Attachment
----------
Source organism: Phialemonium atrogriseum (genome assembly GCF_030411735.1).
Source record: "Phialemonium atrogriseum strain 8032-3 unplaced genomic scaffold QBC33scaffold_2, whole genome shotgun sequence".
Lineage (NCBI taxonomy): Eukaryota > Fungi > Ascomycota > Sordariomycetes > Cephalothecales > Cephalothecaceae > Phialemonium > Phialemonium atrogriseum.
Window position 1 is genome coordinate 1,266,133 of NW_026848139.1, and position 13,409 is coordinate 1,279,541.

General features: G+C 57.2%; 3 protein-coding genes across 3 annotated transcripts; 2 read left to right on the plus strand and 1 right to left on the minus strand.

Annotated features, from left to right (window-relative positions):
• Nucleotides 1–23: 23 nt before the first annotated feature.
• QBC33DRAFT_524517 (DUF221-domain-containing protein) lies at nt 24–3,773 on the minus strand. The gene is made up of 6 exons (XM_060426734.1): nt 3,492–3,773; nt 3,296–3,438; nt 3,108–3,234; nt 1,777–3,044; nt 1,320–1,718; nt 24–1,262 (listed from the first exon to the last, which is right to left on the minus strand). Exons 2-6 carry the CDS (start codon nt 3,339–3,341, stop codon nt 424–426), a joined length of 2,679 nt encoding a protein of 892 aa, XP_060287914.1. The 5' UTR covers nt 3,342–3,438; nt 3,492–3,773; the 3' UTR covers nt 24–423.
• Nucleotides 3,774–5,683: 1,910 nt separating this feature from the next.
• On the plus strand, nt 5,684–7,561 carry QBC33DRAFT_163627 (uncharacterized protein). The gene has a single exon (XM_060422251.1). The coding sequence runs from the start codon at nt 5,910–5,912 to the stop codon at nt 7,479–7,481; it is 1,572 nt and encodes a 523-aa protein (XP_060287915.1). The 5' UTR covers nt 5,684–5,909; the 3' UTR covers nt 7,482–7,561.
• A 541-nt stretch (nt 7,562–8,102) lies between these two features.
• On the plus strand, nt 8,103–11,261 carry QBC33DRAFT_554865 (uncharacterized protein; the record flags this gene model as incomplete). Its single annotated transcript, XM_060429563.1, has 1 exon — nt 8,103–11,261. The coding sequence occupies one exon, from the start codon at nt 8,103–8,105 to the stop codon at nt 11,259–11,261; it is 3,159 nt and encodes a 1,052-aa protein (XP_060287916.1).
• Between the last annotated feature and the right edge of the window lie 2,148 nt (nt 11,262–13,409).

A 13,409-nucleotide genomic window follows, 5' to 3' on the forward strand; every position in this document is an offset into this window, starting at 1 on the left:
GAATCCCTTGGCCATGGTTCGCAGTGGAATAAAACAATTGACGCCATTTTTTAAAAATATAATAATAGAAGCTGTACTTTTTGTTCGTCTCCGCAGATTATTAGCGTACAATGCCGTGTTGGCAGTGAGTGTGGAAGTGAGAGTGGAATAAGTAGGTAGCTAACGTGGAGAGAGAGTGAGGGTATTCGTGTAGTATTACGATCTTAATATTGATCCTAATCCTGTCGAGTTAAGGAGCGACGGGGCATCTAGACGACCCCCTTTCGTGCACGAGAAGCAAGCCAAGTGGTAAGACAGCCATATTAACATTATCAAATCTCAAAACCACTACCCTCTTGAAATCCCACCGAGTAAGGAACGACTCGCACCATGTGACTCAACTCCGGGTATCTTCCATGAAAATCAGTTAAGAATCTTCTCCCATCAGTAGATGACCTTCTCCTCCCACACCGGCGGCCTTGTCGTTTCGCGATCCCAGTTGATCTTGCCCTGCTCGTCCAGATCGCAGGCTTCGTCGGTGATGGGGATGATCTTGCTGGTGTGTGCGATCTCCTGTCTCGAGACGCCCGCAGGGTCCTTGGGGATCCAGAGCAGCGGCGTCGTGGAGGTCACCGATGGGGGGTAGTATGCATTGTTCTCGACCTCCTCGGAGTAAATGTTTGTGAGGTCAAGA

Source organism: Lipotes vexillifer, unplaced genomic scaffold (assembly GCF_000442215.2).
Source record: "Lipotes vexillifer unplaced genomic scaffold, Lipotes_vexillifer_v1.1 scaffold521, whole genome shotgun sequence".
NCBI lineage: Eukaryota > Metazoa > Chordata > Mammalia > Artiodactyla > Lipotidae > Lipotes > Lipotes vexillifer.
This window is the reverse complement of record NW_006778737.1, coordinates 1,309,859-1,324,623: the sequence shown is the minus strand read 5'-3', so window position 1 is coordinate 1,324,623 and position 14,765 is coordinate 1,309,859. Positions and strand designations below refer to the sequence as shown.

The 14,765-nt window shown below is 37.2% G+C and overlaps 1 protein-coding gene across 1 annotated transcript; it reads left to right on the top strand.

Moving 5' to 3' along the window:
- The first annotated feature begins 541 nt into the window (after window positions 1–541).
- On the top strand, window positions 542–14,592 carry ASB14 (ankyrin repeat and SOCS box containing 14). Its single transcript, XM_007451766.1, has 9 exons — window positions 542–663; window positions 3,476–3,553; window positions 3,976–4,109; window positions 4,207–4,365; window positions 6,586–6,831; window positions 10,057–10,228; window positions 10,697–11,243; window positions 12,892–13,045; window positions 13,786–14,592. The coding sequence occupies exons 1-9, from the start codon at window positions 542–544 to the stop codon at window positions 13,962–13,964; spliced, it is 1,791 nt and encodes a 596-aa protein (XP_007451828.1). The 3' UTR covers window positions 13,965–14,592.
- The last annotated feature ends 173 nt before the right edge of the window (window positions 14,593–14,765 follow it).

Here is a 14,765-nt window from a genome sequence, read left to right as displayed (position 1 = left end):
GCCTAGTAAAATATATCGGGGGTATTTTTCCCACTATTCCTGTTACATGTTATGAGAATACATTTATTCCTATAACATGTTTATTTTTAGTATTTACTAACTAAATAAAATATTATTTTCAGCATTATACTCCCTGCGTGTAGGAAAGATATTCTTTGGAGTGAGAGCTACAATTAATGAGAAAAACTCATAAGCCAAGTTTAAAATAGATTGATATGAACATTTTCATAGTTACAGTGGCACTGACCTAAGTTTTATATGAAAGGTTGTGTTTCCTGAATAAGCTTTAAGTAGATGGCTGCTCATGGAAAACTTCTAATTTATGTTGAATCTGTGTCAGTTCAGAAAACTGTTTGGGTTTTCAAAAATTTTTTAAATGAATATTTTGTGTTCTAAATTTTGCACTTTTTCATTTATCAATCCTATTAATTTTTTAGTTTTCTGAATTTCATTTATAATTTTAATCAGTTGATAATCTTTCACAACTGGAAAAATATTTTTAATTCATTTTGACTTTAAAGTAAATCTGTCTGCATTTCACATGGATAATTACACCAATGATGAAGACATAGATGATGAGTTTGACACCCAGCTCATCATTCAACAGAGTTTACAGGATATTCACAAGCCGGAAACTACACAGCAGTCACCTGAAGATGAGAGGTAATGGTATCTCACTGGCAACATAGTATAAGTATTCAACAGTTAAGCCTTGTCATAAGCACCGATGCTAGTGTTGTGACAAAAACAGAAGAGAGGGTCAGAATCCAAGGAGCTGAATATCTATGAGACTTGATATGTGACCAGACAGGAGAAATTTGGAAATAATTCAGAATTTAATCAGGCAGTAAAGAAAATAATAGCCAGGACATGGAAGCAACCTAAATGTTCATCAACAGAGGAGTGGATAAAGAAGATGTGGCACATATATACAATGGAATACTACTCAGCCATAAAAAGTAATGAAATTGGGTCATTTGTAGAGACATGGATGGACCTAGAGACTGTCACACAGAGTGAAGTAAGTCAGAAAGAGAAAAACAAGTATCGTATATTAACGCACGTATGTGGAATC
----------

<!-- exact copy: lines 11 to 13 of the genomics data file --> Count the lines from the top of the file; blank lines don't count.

• A 541-nt stretch (nt 7,562–8,102) lies between these two features.
• On the plus strand, nt 8,103–11,261 carry QBC33DRAFT_554865 (uncharacterized protein; the record flags this gene model as incomplete). Its single annotated transcript, XM_060429563.1, has 1 exon — nt 8,103–11,261. The coding sequence occupies one exon, from the start codon at nt 8,103–8,105 to the stop codon at nt 11,259–11,261; it is 3,159 nt and encodes a 1,052-aa protein (XP_060287916.1).
• Between the last annotated feature and the right edge of the window lie 2,148 nt (nt 11,262–13,409).